Public health groups condemn Paterson’s cut to Tobacco Control Program

(December 2, 2009)

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25,500 New Yorkers lose their lives each year due to cigarette use, yet DRP cuts lifesaving Tobacco Control Program by more than $10 million

Today, Gov. David Paterson and the State Legislature put the health of all New Yorkers at risk by cutting the Tobacco Control Program (TCP) appropriation by $10 million and mandating a clawback of 12.5 percent of program funds not expended by Nov 1.  This clawback may well total another $5 million.  Today, the effective TCP budget is $53 million, a 38 percent reduction from what it was two years ago.

Public health groups sharply criticized the move as irresponsible and shortsighted and warned such action could result in higher smoking rates and ultimately higher healthcare costs to the state due to tobacco-caused illnesses.

The Tobacco Control Program saves lives and money by reducing the number of adults who smoke and the number of children taking up this deadly habit.  As a result of the TCP, smoking rates among adults and kids in New York have declined faster than the rest of the nation.  Even as the national rate of child smokers increases, New York's dropped to 13.8 percent – well below the national average of 20 percent.  Today, 16.8 percent of adults in New York smoke, compared to 21.6 percent in 2003.

"The NYS Tobacco Control Program is not a cash cow and is taking an unfair hit in this round of mid-year budget cuts," said Donald Distasio, CEO, American Cancer Society of NY & NJ.  "Reducing tobacco use is a commitment, one that just can't be made when it's convenient and tossed aside when times are tough.  This program saves the state money over the long haul, slashing it will cost taxpayers dollars and some New Yorkers will pay for these cuts with their lives."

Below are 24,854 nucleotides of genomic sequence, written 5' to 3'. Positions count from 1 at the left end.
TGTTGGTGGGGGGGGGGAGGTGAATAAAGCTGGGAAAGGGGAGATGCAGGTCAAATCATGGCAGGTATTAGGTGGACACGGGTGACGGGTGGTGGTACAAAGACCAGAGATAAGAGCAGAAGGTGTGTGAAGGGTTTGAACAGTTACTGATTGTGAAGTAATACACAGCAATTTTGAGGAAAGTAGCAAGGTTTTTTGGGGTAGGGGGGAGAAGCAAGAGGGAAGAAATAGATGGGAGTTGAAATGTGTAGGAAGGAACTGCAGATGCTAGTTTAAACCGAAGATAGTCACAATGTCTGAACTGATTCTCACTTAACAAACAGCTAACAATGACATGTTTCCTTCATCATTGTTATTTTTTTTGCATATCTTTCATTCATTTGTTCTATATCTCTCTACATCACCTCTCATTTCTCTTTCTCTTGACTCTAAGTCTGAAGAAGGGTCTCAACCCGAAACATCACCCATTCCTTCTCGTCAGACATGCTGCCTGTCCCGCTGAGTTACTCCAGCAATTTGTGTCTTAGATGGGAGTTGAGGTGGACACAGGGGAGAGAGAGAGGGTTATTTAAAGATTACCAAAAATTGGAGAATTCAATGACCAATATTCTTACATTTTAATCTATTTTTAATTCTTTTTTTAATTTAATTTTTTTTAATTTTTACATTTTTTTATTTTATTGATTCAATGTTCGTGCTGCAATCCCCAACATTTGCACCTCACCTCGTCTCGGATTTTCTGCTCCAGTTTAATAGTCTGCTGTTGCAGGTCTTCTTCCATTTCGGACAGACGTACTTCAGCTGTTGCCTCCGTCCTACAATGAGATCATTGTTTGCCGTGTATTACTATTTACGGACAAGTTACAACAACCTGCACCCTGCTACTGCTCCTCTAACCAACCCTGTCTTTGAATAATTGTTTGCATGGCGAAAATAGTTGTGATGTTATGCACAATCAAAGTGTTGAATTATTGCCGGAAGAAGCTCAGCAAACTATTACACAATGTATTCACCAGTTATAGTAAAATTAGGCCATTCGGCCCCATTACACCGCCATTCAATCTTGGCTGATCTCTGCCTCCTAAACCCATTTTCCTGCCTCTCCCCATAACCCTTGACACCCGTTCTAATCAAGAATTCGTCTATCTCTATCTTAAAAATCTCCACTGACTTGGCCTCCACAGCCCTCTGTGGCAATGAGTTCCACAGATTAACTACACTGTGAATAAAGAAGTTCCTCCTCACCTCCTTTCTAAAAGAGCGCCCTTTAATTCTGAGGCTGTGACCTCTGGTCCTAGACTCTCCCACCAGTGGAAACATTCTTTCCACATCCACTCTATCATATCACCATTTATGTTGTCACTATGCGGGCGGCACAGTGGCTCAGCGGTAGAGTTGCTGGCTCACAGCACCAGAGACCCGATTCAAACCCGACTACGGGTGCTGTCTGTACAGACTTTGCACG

"New York has gone from being the nation's leader in tobacco control to taking action to decimate this program and its progress.  The cut to the tobacco control program could mean death, literally.  Add to that the health costs resulting from chronic illnesses caused by smoking, and this cut is no saving at all.  Clearly, the best way to reduce healthcare costs is to invest in programs to keep our residents healthy," said Julianne Hart, NYS Director of Advocacy for the American Heart Association.

“New York State received an ‘F’ on the Lung Association’s annual State of Tobacco Control report when it came to grades on tobacco prevention and control spending,” said Michael Seilback, Vice President of Public Policy and Communications at the American Lung Association in New York.  “When funding is already inadequate, it’s discouraging that New York State is further reducing its commitment to helping smokers quit.”